Well, long awaited by myself mostly.
I’m a vintage scooter / motorcycle geek, and Vietnam is scooter heaven. Here I’ll compile some of the interesting ones I found during our short stay in the Old Quarters, Ha Long Bay and the trip going there.
Let’s start with the most amazing find ever, an actual ‘i never thought i’d see one in my lifetime‘, Mobylette.
These are French mopeds made from 1949 to 1997, with above looking like it was from the 60’s or 70s. I found it at a hotel lobby used as a display. It is an absolute peach and very rare, although I’m sure I can find a few more as it’s a former French colony after all.
The second no less special find is an actual Russian M1nsk
This is probably the ’73 MMB3-3. They are from Belarus and Vietnam was its biggest export market where it is loved due to its simplicity and reliability. Richard Hammond of Top Gear rode one during their Vietnam special and that’s where I first heard about them. I only saw this one during my trip there though, although I may have missed a few in the crowd of thousands here.
Ok now for the next batch of pics, it’s important to show my own bike, a ’96 Honda EX3 known as a ‘C70’ at Vietnam. I call it Leslie.
I’ve been restoring this for 5 years (I like to take my time). It’s getting harder and harder to find these at Manila although you can still find a few, probably doing hard labor as an auto supply or vulcanizing shop delivery vehicle, you know, glamorous stuff like that.
I like it because of what it represents: practicality, low cost, high efficiency and complete reliability – I store it away for months and it starts with just a few kicks. I like things like that and I find them of more value than flashier more expensive models (which is maybe another way to say I cannot afford flashier and more expensive models).
Seriously, it’s part of the Honda Cub family of which which are scattered all over Asia and Europe and only up to the 80’s in the US I think. There have been over 60 million units made and it’s received many awards, such as Discovery Channel’s The Greatest Ever series, and a show where it was banged around, thrown off a two story building and had its oil changed with cooking oil, and it still worked – to prove how excellent it is.
Anyway, I’ve found a few of its cousins.
The above 50cc red one is confusing me because it looks brand new and has modern specs. I’ve been scouring the net wondering if someone is still making these models there but no go. It would be exciting to find out if someone was still making them new.
Here are a couple of Cubs probably a decade apart. Couldn’t get a better pic of the yellow one but you can get a better view of the slight differences between the two. The older one is more rounded and shapelier, while the newer one has more angles, and has more plastic. The older one is made almost entirely of metal.
Below is a CD 90 that like the red cub above, looks absolutely new.
Either there’s a market here that still makes these new using the same specs as the older models, or they just take care of their motorcycles over here very very well.
Below is one of unknown origin, although it looks like a Honda S90, another beauty. For a comparison of how nice one looks check here.
I am listing above as my ‘wish I could buy it, take it apart in our hotel room and bring it home in boxes‘ street find. If it IS an S90 I can still find parts at Caloocan or Cainta.Above white one is similar to mine, with only one seat.Above is also same as mine with a full seat too.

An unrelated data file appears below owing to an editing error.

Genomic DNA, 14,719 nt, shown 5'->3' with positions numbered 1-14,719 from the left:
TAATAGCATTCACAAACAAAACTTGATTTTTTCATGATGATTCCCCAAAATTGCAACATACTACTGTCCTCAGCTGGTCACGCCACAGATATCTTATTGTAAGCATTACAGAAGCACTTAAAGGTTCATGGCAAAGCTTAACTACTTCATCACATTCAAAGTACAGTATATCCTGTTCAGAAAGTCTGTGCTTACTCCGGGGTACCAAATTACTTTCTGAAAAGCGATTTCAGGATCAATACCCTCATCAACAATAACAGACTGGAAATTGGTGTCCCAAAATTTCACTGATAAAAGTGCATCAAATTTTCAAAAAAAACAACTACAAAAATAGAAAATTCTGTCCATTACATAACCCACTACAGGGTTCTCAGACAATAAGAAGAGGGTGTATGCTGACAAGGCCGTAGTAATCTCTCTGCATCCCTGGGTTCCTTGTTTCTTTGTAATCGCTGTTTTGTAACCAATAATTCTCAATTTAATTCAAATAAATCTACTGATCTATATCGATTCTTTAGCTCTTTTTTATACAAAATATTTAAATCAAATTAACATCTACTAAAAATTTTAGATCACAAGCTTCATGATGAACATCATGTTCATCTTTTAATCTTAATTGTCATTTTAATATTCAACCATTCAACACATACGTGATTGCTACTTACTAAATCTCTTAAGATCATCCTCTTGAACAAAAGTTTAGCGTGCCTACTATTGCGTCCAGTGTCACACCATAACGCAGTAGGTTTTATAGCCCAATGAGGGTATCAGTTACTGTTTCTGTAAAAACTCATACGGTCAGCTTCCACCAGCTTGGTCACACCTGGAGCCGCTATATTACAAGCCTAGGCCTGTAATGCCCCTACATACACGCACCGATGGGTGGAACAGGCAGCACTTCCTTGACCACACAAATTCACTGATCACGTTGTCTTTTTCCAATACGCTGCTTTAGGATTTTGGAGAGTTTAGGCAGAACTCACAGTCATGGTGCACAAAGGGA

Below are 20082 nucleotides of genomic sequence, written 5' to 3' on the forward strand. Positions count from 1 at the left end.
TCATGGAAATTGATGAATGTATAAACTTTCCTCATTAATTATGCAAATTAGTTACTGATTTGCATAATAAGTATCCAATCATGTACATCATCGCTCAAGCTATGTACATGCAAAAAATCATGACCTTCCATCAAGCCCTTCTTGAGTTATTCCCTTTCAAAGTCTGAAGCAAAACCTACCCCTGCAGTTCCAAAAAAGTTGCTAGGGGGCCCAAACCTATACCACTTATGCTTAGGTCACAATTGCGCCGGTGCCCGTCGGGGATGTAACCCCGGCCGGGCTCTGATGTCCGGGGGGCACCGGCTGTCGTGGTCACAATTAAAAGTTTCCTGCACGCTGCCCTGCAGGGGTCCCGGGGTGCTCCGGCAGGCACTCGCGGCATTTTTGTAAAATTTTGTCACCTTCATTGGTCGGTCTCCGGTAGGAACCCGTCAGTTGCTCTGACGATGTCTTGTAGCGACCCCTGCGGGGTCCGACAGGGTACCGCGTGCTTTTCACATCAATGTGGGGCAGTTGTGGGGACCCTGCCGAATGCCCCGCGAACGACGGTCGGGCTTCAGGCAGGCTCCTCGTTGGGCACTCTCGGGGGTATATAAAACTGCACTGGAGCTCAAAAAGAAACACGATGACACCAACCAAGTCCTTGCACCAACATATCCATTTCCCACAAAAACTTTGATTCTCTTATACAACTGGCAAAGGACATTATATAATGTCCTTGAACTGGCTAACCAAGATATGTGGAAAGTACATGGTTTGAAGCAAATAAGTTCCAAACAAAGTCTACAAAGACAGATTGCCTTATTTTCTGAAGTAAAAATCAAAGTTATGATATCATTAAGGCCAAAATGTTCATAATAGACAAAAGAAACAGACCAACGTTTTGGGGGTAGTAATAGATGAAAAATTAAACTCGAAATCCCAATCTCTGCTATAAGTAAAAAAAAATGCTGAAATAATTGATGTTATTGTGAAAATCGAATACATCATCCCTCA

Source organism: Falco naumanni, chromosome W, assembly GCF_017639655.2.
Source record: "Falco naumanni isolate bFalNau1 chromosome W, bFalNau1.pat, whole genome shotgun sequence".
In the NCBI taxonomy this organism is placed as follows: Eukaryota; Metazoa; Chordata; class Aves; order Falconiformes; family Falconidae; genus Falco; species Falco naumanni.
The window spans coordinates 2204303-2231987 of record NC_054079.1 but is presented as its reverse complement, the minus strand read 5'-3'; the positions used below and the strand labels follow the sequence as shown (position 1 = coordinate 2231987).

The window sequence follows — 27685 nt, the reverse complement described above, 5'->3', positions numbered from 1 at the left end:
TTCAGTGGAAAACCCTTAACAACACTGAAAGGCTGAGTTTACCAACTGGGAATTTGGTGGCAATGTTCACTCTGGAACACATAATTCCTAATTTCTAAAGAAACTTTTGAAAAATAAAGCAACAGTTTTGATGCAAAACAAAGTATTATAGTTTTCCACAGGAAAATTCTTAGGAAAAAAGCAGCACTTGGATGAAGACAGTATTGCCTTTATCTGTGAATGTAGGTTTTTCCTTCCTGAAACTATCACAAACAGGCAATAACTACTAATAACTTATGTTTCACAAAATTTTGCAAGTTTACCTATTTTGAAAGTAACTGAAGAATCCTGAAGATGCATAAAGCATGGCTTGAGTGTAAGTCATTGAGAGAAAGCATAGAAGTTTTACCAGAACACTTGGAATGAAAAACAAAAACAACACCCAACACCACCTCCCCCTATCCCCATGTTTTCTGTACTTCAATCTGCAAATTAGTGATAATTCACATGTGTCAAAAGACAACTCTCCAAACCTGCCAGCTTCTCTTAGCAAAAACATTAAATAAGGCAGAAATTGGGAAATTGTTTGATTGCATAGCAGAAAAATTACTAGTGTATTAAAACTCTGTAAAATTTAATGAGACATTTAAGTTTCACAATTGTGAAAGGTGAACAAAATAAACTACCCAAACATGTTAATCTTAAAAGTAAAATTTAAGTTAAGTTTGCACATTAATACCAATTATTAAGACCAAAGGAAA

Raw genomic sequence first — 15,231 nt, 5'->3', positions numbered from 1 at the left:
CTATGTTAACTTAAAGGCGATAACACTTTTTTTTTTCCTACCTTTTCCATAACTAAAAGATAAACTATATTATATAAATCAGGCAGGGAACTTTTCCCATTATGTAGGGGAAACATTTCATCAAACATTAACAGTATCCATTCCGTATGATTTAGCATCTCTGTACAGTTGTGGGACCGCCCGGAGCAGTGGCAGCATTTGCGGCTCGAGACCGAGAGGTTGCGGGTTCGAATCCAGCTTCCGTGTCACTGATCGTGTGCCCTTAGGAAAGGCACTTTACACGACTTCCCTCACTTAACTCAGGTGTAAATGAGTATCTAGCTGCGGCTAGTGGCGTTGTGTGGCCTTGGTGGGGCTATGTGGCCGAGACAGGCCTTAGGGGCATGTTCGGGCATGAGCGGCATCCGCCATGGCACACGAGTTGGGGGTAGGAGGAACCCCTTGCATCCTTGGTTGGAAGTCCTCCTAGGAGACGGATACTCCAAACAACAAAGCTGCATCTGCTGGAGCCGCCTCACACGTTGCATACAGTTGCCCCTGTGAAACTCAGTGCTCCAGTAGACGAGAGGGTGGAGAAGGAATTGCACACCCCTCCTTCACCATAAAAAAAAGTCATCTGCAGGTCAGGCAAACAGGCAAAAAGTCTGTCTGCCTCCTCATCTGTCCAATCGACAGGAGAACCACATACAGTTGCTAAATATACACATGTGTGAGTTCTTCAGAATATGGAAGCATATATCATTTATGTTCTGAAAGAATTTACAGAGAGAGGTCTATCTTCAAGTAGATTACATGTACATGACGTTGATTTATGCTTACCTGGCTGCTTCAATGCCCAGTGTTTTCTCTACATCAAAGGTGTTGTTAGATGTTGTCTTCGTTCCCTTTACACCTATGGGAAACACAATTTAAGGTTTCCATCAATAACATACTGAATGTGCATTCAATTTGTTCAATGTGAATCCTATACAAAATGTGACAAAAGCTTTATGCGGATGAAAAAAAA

The biggest find is probably a Honda Benly, except the only pic I have is of it covered. The Benly is the early model of Honda’s ‘sport’ bikes from which the larger, popular CBs came from and they are sought after classics.
I’ll end the finds with the biggest, literally, find, a 60’s VW.
Of the 5 days I saw it it never moved from that spot but it looks pretty straight and at worst was missing a right front hubcap. We share almost exactly the same models of cars here, and this is the only vintage car I saw during the whole trip (not counting the tanks and such at the war museum of course). I highly suspect that cars like these are taxed heavily at Vietnam, possibly to discourage people from using ‘clunkers’ and force them to buy new, safer cars.
Given the affordable cost of everything here, if you are looking to restore a VW like above it might make better financial sense to go to Hanoi, buy this thing, and find a cheap way to ship it home than restore one you find here. A similar vintage unrestored bug in the Phils. can fetch around P300k, while I bet I can buy this thing for less than half of that.
Of course since I was in Honda Cub heaven I bought a few things!
Basically I went to a mechanic’s store and showed them pics of Leslie, and pointed to parts of a similar model nearby. He then pointed out Pho Hue street on my map which turned out to be a good hour’s walk from where I was.
But it was well worth it. Here’s my haul:
That’s it! If you’re impressed by the number of pics I took in just Old Quarters Hanoi imagine if we also went to Ho Chi Minh. I can talk and take pics of cars and bikes all day clearly.
UPDATE!! As I wrote this, I came upon this link of a Vietnamese auto website which in a lists a store that sells Cubs and Super Cubs as brand new!! I don’t know if they’re brand new or restored, but it’s probably brand new, as they have electric starters. A Little Cub is listed as 14,000,000.00 dong (around P30k). MAN did I miss that! And the store is at Hanoi!